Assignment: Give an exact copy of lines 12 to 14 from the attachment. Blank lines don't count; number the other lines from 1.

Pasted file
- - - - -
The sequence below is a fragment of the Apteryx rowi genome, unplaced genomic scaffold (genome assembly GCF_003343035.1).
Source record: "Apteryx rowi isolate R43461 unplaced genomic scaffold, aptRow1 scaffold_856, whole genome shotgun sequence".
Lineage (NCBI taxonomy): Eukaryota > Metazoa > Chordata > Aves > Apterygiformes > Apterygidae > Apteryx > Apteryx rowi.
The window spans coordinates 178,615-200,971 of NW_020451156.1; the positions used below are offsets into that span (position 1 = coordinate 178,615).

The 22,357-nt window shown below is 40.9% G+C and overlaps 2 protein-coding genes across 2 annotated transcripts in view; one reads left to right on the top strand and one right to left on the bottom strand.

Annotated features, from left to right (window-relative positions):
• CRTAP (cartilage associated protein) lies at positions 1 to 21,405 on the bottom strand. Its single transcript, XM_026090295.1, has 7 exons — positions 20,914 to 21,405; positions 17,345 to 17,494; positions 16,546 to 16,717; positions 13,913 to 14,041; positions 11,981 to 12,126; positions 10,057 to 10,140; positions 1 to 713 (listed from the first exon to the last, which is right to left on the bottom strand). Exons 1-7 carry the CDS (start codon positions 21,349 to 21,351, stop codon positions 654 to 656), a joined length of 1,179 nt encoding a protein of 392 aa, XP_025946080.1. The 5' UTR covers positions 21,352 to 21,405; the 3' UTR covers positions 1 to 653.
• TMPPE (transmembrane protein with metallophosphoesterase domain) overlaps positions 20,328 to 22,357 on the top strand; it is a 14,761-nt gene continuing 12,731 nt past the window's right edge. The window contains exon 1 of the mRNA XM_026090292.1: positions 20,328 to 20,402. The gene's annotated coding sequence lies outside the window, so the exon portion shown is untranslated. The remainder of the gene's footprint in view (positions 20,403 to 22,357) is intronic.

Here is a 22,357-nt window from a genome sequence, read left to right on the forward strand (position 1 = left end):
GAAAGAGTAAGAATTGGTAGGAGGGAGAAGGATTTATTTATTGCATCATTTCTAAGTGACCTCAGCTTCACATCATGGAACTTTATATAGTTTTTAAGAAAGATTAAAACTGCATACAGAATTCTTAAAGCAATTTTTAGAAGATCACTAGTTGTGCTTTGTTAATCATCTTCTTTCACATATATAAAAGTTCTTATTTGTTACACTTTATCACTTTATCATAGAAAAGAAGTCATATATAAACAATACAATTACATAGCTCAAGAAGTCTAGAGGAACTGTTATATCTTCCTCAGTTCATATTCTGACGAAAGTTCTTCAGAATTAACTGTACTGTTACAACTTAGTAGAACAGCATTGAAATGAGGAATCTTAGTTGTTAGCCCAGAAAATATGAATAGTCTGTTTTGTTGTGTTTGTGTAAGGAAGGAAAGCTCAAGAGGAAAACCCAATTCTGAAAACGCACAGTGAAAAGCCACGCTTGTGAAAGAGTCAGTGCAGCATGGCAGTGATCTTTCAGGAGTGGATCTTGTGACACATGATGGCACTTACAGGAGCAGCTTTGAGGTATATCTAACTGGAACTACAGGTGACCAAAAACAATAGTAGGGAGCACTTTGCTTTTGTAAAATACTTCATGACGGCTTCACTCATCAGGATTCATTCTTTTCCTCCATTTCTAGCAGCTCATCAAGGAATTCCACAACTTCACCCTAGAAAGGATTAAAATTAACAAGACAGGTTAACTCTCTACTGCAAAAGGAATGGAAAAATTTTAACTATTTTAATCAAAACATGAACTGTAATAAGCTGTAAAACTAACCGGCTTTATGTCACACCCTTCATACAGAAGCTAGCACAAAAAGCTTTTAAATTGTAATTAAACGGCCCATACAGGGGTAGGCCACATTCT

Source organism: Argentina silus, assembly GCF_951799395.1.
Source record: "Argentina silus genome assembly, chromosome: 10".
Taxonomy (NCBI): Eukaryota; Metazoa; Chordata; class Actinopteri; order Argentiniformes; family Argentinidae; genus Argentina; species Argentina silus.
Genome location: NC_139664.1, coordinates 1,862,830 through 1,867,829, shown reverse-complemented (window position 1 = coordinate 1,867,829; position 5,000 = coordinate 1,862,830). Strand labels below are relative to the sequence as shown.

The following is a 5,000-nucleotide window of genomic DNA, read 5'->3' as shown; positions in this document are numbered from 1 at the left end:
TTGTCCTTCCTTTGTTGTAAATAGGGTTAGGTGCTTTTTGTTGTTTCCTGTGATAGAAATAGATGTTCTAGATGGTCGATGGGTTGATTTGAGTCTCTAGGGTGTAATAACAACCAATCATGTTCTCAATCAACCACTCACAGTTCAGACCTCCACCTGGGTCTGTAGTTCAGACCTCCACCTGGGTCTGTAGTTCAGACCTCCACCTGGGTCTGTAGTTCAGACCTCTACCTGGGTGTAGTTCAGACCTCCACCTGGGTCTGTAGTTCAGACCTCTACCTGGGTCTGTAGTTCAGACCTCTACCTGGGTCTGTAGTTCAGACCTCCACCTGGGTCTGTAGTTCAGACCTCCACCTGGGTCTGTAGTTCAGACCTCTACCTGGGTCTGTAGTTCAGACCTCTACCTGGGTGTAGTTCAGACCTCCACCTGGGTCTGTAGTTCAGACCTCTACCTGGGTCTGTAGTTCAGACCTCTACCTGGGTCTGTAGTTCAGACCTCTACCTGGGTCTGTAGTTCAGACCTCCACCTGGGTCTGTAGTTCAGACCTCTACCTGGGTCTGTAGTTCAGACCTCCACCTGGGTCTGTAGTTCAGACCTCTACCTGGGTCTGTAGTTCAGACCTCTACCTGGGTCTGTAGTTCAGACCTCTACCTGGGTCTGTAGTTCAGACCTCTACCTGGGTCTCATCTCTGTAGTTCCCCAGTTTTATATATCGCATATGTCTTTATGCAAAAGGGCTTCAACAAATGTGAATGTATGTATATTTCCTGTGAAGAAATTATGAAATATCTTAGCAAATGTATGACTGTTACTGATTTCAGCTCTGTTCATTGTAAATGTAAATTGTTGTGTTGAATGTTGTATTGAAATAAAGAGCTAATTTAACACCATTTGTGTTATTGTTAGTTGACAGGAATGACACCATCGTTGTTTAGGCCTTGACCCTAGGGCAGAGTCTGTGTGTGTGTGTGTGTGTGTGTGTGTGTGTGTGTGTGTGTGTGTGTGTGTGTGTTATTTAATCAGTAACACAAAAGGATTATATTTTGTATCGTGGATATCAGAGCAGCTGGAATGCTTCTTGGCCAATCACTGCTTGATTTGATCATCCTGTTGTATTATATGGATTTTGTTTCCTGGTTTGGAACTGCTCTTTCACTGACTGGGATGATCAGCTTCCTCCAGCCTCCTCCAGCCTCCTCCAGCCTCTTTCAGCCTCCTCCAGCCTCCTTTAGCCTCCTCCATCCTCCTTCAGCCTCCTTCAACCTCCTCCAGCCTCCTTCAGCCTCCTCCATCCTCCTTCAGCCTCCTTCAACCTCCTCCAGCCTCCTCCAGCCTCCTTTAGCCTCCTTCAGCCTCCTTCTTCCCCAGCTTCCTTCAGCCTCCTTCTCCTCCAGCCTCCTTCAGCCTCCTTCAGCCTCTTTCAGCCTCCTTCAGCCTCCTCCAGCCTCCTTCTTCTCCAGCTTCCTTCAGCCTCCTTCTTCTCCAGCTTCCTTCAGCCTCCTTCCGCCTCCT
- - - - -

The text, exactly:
Source record: "Argentina silus genome assembly, chromosome: 10".
Taxonomy (NCBI): Eukaryota; Metazoa; Chordata; class Actinopteri; order Argentiniformes; family Argentinidae; genus Argentina; species Argentina silus.
Genome location: NC_139664.1, coordinates 1,862,830 through 1,867,829, shown reverse-complemented (window position 1 = coordinate 1,867,829; position 5,000 = coordinate 1,862,830). Strand labels below are relative to the sequence as shown.